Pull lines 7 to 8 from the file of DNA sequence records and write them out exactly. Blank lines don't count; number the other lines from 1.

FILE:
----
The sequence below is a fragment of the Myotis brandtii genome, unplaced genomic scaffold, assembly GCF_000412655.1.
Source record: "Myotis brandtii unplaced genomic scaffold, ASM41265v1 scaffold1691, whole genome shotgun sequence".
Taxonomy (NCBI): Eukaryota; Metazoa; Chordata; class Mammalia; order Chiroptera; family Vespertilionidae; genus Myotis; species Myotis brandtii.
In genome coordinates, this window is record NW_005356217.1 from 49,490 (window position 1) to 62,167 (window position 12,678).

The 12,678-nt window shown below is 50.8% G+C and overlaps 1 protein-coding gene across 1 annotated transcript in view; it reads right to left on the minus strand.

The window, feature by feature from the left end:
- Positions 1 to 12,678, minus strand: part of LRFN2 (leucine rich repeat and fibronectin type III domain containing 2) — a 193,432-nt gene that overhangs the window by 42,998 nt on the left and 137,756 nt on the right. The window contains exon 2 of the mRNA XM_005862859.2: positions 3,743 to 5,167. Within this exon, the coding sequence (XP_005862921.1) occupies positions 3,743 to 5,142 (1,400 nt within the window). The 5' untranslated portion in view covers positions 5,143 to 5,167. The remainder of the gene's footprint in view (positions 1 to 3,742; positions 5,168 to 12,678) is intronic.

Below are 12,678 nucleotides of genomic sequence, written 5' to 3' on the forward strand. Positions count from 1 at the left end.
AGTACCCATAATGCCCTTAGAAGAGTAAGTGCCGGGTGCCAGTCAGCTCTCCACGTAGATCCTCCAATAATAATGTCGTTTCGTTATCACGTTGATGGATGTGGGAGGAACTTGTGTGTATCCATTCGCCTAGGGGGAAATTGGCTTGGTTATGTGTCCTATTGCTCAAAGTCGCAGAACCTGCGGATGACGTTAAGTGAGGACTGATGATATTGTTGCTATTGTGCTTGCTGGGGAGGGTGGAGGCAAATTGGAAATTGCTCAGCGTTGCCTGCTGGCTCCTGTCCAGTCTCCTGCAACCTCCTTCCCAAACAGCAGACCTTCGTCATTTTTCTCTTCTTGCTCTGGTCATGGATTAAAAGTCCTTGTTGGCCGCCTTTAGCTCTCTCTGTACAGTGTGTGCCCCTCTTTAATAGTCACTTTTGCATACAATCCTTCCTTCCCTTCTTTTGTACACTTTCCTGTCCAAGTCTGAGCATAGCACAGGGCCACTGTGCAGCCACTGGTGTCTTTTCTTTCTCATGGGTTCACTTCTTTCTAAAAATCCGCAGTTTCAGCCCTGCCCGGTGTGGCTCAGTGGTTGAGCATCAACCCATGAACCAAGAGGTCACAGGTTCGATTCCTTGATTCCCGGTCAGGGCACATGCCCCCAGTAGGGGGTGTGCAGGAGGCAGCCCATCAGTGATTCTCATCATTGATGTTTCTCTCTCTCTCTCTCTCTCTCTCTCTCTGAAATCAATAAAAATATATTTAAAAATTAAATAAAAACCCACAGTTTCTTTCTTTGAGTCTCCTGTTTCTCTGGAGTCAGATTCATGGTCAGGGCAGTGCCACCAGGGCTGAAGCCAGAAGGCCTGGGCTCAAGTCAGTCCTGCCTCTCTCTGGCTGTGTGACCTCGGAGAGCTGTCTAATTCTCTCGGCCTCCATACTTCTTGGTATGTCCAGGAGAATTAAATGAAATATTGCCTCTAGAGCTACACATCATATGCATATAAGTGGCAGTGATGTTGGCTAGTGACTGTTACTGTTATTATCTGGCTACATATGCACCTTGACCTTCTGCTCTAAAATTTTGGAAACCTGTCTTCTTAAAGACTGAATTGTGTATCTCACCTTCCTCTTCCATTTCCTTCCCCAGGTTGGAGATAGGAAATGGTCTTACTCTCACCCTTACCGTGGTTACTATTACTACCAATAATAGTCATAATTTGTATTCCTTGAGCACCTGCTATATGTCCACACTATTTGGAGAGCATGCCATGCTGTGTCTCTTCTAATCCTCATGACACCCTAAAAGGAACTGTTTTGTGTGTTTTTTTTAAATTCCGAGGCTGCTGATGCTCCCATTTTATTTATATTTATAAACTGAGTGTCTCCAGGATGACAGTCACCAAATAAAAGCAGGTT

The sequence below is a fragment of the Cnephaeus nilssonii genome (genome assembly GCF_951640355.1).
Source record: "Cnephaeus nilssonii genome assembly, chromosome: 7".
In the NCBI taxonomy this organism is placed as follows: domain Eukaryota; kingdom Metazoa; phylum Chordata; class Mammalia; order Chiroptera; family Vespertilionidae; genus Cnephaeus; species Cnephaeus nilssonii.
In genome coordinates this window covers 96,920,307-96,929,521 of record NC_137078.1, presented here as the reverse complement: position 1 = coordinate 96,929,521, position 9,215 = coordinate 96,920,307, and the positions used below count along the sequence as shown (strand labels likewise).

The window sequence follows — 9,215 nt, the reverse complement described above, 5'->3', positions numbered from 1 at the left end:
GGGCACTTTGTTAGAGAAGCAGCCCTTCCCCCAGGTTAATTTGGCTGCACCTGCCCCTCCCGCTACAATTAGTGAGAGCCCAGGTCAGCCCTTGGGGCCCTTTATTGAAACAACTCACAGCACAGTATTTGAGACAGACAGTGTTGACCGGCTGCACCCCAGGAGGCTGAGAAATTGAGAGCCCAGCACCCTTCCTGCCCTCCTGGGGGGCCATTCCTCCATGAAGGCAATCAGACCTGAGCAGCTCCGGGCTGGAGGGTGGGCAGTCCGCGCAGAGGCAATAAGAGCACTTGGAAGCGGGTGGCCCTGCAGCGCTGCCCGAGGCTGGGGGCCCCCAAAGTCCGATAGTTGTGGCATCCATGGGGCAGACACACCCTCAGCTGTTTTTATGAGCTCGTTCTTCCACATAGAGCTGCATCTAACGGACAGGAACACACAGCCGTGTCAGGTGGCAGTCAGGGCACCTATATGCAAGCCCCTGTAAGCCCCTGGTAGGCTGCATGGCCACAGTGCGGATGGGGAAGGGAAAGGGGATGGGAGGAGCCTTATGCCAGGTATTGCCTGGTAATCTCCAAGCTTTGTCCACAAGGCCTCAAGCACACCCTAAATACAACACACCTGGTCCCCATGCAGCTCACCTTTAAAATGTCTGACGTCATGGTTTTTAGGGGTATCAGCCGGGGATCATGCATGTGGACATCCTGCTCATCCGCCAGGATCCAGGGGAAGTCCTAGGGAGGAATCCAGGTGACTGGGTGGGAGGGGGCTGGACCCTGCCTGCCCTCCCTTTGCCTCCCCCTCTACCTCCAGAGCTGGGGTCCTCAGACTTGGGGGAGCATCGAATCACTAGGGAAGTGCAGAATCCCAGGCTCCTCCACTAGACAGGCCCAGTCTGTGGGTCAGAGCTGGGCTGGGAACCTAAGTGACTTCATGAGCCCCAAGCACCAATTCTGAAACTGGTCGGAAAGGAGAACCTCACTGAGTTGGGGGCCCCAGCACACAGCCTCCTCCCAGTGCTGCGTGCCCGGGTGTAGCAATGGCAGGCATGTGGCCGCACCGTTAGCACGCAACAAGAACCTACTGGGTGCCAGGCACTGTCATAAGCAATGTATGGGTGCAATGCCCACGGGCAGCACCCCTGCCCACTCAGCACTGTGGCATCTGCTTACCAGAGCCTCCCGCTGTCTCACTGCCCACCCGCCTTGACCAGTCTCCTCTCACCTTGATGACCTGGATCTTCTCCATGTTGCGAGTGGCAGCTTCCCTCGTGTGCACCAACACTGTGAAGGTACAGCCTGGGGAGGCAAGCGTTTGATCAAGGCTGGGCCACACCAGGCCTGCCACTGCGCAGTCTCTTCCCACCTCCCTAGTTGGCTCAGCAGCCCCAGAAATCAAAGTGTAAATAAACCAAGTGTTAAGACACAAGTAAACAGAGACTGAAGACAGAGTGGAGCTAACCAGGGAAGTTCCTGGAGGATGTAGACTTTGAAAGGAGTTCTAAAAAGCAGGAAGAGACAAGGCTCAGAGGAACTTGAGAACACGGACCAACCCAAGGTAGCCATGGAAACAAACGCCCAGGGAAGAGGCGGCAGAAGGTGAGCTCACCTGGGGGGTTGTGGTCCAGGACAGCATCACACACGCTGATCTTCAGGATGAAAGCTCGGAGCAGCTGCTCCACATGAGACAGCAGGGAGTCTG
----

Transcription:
- Positions 1 to 12,678, minus strand: part of LRFN2 (leucine rich repeat and fibronectin type III domain containing 2) — a 193,432-nt gene that overhangs the window by 42,998 nt on the left and 137,756 nt on the right. The window contains exon 2 of the mRNA XM_005862859.2: positions 3,743 to 5,167. Within this exon, the coding sequence (XP_005862921.1) occupies positions 3,743 to 5,142 (1,400 nt within the window). The 5' untranslated portion in view covers positions 5,143 to 5,167. The remainder of the gene's footprint in view (positions 1 to 3,742; positions 5,168 to 12,678) is intronic.

Below are 12,678 nucleotides of genomic sequence, written 5' to 3' on the forward strand. Positions count from 1 at the left end.